So just why is there this official discrimination against distilled alcoholic beverages? Irrational attitudes are always difficult to deal with, but in order to reform the law we have to deal with it, and this requires that we try to understand the thinking behind it. The drug involved is ethyl alcohol, an acknowledged mood-modifier, but ethyl alcohol itself is not singled out by governments as being the bad actor. The alcohol in beer, wine and gin are identical and imbibed in similar quantities will have identical effects in terms of mood modification. No, apparently distillation per se is perceived as evil, to the point where even owning the equipment is illegal.

There is only one explanation which seems to fit all the facts and this is that governments and their officials fail to make a distinction between concentration and amount. Actually, quite a lot of people have this problem. Just because beer has 5% alcohol and gin has 40% does not mean that the gin-drinker is eight times more likely to over-indulge than the beer drinker. The fact of the matter is that anti-social behaviour such as hooliganism at sporting events is invariably caused by beer drinkers. And many studies of drinking and driving have shown that the vast majority of those pulled over have been drinking beer, not spirits. People drink until they've had enough, or feel in a certain mood, and if this takes five, ten, or even more beers then that is the number which will be drunk. It is the testosterone concentration which causes the problem, not the alcohol concentration.

A few attempts have been made to dig deeper into the reasons behind the official attitude to distillation but it is a frustrating experience. Invariably the person spoken to seems bewildered by the question, almost as though one had asked why it was illegal to murder someone. One individual explained patiently and kindly that it was because the law is the law. Another made the extraordinary statement that distillation was prohibited because it makes alcohol and this is illegal. (Of course distillation does not make alcohol. Alcohol is made by fermentation, not by distillation, and in any case fermentation to make beer and wine for one's own consumption is completely legal).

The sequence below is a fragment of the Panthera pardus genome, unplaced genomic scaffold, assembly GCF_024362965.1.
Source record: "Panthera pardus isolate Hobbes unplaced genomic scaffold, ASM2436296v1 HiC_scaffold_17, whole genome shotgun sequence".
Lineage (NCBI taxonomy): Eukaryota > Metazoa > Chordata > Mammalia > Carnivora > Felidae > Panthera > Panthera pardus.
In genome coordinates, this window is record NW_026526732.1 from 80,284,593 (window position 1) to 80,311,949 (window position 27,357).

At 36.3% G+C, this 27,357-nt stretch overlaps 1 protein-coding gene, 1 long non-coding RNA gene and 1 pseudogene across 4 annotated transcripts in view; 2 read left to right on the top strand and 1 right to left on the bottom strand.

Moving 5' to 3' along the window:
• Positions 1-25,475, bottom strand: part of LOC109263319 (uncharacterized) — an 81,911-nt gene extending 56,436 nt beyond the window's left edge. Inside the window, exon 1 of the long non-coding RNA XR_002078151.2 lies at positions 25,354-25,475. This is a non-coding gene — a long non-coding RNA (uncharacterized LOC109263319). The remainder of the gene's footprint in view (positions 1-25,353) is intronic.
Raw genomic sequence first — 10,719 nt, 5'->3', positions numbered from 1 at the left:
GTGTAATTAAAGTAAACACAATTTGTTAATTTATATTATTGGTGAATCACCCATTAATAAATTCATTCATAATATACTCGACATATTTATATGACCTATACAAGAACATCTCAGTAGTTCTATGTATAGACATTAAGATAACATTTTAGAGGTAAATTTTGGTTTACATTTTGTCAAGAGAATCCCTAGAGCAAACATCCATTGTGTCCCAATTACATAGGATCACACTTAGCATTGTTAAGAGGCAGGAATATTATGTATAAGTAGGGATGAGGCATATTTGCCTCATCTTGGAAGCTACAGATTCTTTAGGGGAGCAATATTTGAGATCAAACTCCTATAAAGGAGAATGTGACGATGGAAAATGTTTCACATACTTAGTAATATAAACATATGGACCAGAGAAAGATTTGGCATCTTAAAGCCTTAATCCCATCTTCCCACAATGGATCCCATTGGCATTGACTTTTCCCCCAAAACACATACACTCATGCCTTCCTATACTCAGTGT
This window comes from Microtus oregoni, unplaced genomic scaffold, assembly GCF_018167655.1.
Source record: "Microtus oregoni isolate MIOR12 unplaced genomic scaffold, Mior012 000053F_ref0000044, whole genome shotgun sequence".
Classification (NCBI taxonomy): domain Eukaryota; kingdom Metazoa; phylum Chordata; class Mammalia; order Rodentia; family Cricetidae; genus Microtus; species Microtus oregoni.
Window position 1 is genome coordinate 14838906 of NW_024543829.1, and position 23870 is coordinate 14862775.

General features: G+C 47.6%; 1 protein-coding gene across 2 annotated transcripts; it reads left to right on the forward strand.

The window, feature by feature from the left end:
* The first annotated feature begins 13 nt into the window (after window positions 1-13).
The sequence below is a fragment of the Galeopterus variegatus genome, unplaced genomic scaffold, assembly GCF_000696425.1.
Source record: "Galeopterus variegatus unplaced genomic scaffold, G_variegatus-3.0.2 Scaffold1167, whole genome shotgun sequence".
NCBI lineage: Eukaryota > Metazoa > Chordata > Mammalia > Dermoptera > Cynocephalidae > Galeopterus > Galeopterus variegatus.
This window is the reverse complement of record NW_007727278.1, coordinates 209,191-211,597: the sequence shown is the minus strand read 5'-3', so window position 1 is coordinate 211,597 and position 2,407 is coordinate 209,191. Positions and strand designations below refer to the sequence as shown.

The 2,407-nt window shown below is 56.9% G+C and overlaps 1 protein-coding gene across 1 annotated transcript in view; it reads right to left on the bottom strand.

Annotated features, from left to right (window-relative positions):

The above discussion has been argued at some length because a) it is important for the reader to feel comfortable with the "moral" aspects of distillation, and not feel obliged to be furtive about it, and b) in order to illustrate the difficulties which would be encountered in any attempt to change the law. There would be no point in approaching government officials who in many cases are sympathetic to the arguments but are powerless to do anything about it. No, it would be necessary to first air the subject in the news media to get the public (the voters) up to speed and then work through politicians. The approach could be based upon two issues, both of which are important to many people nowadays. One is the question of health — governments should respond favorably to any suggestion which will lead to more healthy drinking habits (and make no mistake about it, gin and vodka are much less harmful to health than beer and wine). The other concerns our basic rights and freedoms --- it should be an absolute right for anyone to remove the poisonous substances from a legally produced beverage (beer) in order to produce another legal beverage (gin and vodka).